• Always check out if/when the proxy calls target.initialize() during the deploy — that’s a correct way to do so;

  • You should carefully check out the storage layout in storage-proxy (Storage contract with full description of data structure, from which both logic and proxy inherit):

A) Storage layout should not change on upgrade (i.e. no deleting/inserting fields, resizing variables, etc.);

B ) `Logic is Storage` must not be extended by inheriting standard contracts: `Logic is Ownable, Storage` breaks the layout immediately, and `Logic is Storage, Ownable` prevents Storage from being augmented in the future;

  • We also finished our own research a few months ago; please read it if you haven’t already:

II — Multi-chain & Cross-chain

We understand and respect your limited time, therefore we created a specific cheat sheet with nothing superfluous only for you! Check it out:

  • Pre-EIP155 factory with Create (not Create2allowed to ‘seize’ addresses of projects on another chain;

  • MoonBeam” — Chainlink shows the cost of assets on the native network (e.g. Mainnet). If a bridge (or token wrapper) is hijacked/hacked on that network, its value can diverge from Chainlink’s data. This can break protocols on that network that rely on oracle data;

  • We also finished our own research a few months ago; please read it if you haven’t already:

III — Oracles & Data

Implementing the recommendations outlined below can greatly enhance the security of your integration:

  • It is necessary to check that decimals of tokens are correctly taken into account in the code;

  • In all arithmetic operations with prices, check “dimensionality”;

  • In price oracles, one cannot only focus on the value calculated from the number of tokens on the contract balance at the current moment in time. We should also use TWAP with a longer time interval (description);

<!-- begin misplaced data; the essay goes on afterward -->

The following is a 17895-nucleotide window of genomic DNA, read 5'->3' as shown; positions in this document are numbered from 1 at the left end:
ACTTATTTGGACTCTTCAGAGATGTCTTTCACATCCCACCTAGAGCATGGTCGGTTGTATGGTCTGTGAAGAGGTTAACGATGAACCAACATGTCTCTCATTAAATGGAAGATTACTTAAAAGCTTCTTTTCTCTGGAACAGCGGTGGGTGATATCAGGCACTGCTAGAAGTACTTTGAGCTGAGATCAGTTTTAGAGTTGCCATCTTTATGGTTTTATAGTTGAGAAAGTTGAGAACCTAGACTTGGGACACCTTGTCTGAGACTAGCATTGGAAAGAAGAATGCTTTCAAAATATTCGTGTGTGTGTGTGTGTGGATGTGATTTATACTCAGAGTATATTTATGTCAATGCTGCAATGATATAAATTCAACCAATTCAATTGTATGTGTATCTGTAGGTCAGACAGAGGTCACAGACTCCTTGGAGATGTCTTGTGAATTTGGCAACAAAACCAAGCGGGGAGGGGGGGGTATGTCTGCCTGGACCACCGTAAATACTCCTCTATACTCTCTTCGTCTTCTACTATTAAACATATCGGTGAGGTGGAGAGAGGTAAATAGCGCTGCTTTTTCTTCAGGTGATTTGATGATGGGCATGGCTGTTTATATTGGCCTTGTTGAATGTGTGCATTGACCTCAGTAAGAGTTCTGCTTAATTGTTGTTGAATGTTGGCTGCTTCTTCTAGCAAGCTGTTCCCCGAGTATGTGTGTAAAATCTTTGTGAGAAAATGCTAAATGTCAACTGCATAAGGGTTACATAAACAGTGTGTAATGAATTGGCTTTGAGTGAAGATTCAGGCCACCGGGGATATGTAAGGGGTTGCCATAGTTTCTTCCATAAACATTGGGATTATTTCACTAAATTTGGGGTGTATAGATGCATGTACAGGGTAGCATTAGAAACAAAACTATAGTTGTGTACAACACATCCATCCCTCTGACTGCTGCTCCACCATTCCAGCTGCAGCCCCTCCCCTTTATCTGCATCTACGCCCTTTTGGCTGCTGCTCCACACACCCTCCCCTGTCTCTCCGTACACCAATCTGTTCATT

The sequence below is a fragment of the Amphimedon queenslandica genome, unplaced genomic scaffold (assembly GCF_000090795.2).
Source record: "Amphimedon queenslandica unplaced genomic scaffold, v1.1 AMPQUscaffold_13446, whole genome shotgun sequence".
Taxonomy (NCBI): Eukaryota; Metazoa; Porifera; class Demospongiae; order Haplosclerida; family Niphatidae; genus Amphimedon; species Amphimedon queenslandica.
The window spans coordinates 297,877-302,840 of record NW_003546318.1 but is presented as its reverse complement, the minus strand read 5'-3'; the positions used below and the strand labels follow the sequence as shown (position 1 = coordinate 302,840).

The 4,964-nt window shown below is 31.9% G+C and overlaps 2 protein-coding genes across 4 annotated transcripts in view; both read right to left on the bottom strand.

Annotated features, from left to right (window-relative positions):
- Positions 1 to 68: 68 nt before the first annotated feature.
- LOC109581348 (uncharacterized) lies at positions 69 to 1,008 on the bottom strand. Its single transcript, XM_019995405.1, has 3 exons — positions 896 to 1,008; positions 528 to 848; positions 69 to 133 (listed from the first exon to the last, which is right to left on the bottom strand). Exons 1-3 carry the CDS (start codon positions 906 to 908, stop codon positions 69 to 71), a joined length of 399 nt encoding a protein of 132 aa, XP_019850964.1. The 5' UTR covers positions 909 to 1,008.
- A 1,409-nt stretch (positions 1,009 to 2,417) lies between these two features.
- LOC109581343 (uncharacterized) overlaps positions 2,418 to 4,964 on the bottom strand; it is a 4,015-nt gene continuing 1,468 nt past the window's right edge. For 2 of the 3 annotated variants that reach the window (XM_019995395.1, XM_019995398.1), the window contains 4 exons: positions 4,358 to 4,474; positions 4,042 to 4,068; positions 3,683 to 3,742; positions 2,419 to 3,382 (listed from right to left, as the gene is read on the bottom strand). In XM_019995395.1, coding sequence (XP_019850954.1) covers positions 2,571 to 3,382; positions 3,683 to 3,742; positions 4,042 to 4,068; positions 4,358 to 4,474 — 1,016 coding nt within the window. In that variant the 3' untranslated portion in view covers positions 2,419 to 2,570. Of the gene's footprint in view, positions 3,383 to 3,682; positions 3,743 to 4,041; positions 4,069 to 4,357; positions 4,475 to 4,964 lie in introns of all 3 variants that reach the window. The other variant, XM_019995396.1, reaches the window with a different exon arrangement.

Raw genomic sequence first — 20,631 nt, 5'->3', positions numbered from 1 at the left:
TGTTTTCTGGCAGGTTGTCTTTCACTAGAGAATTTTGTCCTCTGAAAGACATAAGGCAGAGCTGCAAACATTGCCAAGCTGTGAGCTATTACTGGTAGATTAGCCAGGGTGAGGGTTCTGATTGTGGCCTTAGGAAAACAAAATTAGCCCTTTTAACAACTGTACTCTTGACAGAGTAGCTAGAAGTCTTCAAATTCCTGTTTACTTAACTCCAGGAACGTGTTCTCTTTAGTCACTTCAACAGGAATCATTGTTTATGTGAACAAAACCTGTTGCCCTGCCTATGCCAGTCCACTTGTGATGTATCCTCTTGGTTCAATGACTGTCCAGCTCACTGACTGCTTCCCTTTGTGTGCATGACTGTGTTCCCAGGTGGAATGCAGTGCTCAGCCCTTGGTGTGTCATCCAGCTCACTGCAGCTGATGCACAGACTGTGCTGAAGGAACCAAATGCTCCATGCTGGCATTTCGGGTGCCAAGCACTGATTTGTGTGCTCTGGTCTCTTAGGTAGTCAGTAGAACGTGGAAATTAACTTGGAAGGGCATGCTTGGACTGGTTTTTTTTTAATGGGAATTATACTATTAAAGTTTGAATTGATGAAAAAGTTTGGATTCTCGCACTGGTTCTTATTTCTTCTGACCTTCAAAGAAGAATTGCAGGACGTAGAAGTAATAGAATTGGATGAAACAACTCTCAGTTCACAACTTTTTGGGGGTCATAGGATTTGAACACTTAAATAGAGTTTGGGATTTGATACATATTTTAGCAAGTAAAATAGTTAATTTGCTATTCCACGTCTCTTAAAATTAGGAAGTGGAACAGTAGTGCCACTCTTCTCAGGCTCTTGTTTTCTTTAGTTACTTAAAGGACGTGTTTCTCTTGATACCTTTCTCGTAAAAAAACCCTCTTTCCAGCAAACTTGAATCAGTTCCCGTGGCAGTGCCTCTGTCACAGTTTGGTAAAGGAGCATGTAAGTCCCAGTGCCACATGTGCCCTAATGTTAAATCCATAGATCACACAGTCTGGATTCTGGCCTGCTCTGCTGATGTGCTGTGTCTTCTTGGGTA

Source: A Study of Blockchain Oracles

  • When working with token wrappers (c-tokensy-tokens) remember that native currency wrappers (cETH) have no underlying token. For example, this should be taken into account in functions like getUnderlyingPrice() and getUnderlyingAddress()Vulnerability example;

  • We also finished our own research a few months ago; please read it if you haven’t already:

IV — Countermeasures & Defense Tactics

Looking at this month’s never-ending hacks, one may wonder why they happen so frequently

Have audit firms actually gotten worse at what they do???

By the way, here are some vacant slots in the second quarter of 2023 now so if your project needs an audit — feel free to write to us, visit our public reports page here!

This, in our opinion, is not the case; yet, the topic is rather tricky because, in certain ways, you can reduce the risks to yourself and your project!

Check out our Pessimistic’s Spotter On-Chain Monitoring & Active Protection Service! Unlike the private version, the public version (this channel) reveals attacks selectively and does not allow you to track a specific address!

But first, I’d really like to ask you to read our previous article from which you can learn about the history of Spotter and the progress of development. Please subscribe to our blog to make sure you don’t miss any of the regular news and updates we plan to publish on the project in a special digest:

Risk mitigation is not something to set and forget; it’s a continuous process of monitoring, updating, and refining processes based on evolving market conditions. So, we updated the Spotter Telegram Bot to the public version. We made the onboarding and the customization as easy as possible, so you are able to set up alerts in 5 minutes!

Try it for free: @attackdetectorbot

You can configure the alerts using a Telegram bot, and then use the /genkey command to get the API key. Based on the signals from API, you can then set up any defense action:

We at pessimistic sincerely hope you find our work useful and appreciate any feedback, so please do not hesitate to contact us! The best answers and questions may be included in the next blog post. We hope that this article was informative and useful for you!

By the way, several audits have been completed successfully! By the way, here are some vacant slots now so if your project needs an audit — feel free to write to us, visit our public reports page here!

Stay safe!